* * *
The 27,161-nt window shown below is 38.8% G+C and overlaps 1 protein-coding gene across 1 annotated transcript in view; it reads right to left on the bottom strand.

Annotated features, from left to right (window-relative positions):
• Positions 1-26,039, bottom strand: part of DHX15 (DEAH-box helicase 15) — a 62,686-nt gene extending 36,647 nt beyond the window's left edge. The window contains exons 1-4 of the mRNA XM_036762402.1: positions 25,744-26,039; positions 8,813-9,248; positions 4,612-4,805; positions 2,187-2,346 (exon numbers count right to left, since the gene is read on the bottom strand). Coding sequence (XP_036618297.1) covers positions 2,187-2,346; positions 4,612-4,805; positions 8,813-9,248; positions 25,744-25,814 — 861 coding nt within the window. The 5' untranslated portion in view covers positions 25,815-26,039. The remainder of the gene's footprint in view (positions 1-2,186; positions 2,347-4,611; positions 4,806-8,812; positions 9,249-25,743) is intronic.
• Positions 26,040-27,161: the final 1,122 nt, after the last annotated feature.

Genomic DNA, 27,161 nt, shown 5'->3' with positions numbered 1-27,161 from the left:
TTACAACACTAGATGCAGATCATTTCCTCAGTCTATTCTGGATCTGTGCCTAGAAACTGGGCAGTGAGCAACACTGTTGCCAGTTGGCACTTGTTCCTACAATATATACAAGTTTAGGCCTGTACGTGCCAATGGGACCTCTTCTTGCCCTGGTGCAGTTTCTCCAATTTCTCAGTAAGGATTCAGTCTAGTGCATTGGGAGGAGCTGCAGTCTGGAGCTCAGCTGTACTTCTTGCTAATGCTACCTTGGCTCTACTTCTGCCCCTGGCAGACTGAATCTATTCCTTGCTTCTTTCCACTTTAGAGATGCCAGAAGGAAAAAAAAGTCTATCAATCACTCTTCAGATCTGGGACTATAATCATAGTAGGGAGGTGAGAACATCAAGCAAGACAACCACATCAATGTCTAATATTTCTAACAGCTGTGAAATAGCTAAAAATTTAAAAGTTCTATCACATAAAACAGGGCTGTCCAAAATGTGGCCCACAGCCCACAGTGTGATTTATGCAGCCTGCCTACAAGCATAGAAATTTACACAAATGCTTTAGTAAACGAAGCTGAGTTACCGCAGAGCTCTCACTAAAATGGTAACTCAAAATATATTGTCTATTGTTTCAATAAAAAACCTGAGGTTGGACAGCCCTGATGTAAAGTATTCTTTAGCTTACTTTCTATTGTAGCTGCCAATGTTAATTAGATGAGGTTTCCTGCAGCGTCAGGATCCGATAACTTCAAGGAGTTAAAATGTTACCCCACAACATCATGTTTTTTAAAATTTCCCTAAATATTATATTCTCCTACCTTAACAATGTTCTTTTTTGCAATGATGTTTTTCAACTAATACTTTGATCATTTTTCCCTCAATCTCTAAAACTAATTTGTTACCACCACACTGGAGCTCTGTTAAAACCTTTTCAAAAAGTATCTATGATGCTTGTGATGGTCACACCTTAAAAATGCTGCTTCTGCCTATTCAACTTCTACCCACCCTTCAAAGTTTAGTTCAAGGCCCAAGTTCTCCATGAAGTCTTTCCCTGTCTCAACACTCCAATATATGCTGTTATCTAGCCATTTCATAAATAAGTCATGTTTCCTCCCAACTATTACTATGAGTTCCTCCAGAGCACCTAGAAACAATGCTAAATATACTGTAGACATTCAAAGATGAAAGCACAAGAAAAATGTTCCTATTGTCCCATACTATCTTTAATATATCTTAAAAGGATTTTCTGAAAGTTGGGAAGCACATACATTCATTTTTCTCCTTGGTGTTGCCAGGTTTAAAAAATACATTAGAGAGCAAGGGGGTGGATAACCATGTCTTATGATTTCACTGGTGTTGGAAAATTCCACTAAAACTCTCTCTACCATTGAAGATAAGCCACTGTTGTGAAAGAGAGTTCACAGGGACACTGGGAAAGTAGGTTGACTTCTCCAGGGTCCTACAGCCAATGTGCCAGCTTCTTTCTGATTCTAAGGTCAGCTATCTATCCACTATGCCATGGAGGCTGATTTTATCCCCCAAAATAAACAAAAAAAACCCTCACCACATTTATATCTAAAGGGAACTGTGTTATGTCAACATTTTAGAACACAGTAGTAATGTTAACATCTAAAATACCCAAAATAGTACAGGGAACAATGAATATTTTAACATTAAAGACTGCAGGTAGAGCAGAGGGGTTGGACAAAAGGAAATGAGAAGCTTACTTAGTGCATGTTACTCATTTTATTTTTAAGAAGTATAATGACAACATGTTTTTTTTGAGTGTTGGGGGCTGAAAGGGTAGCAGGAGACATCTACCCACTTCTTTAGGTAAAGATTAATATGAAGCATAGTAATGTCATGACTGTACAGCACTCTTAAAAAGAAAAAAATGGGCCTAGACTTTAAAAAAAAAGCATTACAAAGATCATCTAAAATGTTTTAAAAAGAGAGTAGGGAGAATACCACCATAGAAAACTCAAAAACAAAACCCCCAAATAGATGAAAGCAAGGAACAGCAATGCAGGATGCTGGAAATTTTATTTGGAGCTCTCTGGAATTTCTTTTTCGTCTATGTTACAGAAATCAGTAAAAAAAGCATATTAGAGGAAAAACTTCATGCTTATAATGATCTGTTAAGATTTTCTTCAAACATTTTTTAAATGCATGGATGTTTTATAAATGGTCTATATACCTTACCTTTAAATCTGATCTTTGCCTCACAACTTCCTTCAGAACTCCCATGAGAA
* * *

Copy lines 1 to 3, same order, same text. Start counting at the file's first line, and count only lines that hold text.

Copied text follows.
The 27,161-nt window shown below is 38.8% G+C and overlaps 1 protein-coding gene across 1 annotated transcript in view; it reads right to left on the bottom strand.

Annotated features, from left to right (window-relative positions):
• Positions 1-26,039, bottom strand: part of DHX15 (DEAH-box helicase 15) — a 62,686-nt gene extending 36,647 nt beyond the window's left edge. The window contains exons 1-4 of the mRNA XM_036762402.1: positions 25,744-26,039; positions 8,813-9,248; positions 4,612-4,805; positions 2,187-2,346 (exon numbers count right to left, since the gene is read on the bottom strand). Coding sequence (XP_036618297.1) covers positions 2,187-2,346; positions 4,612-4,805; positions 8,813-9,248; positions 25,744-25,814 — 861 coding nt within the window. The 5' untranslated portion in view covers positions 25,815-26,039. The remainder of the gene's footprint in view (positions 1-2,186; positions 2,347-4,611; positions 4,806-8,812; positions 9,249-25,743) is intronic.